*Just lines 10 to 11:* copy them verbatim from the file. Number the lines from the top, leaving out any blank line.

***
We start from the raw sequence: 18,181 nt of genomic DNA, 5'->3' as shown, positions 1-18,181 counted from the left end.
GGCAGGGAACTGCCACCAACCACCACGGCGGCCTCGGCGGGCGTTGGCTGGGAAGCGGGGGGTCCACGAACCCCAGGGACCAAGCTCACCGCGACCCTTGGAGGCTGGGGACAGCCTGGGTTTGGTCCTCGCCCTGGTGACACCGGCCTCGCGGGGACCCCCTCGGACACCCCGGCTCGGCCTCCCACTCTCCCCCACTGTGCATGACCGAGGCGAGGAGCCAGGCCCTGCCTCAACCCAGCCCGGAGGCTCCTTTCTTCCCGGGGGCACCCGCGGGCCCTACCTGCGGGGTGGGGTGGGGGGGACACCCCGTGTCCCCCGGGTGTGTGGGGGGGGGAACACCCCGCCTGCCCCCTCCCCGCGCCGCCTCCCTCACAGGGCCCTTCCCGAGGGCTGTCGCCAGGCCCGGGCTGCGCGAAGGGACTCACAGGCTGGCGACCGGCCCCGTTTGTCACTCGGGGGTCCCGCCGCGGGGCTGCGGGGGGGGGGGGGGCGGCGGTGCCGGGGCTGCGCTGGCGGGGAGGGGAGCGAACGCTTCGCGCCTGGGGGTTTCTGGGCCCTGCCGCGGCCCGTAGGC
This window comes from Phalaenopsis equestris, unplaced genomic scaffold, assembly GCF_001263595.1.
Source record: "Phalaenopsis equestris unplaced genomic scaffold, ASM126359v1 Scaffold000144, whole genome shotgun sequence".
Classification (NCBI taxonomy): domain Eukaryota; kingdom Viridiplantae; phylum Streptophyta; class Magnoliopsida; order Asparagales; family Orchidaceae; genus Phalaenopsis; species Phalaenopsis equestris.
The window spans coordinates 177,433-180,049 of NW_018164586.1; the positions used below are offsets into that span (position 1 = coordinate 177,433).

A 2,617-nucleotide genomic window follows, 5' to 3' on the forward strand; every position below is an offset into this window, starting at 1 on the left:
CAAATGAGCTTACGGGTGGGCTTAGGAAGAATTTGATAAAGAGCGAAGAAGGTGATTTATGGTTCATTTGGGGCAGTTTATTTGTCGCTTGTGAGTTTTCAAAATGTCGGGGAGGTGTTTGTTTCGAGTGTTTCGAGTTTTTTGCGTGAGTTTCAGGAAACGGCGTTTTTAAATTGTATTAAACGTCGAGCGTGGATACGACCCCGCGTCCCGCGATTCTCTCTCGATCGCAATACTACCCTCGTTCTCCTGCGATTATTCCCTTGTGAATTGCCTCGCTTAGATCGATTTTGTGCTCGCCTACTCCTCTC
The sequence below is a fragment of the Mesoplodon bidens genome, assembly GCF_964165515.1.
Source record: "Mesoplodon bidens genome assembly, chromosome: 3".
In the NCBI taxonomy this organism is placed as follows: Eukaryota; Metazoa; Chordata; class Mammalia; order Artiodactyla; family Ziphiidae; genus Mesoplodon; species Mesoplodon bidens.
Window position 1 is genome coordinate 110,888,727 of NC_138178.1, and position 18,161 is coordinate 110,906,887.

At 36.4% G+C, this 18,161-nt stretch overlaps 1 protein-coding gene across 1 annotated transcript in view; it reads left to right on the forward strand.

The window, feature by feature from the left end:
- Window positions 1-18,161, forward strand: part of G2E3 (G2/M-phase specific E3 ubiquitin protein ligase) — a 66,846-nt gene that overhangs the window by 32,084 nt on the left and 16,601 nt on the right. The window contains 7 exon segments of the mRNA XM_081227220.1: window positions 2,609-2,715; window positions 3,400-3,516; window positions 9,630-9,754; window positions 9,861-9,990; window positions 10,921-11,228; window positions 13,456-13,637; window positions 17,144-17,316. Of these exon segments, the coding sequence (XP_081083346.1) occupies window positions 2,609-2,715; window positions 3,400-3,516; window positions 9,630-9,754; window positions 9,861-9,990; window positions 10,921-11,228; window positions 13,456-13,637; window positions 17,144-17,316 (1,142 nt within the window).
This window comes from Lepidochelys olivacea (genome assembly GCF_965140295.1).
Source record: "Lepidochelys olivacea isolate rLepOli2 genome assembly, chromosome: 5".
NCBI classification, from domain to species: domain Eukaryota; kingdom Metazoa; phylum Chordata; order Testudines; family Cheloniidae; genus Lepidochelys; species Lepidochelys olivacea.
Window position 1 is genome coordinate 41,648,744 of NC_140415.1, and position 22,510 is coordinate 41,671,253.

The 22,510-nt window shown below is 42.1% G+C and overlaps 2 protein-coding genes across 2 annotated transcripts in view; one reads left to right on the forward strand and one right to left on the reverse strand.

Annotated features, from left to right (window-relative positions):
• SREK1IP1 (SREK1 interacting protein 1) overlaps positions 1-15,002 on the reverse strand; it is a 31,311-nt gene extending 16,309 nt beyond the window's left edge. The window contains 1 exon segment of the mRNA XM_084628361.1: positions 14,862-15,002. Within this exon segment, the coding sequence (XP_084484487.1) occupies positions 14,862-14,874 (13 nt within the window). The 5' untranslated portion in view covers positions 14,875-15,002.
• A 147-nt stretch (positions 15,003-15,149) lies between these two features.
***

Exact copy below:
Source record: "Mesoplodon bidens genome assembly, chromosome: 3".
In the NCBI taxonomy this organism is placed as follows: Eukaryota; Metazoa; Chordata; class Mammalia; order Artiodactyla; family Ziphiidae; genus Mesoplodon; species Mesoplodon bidens.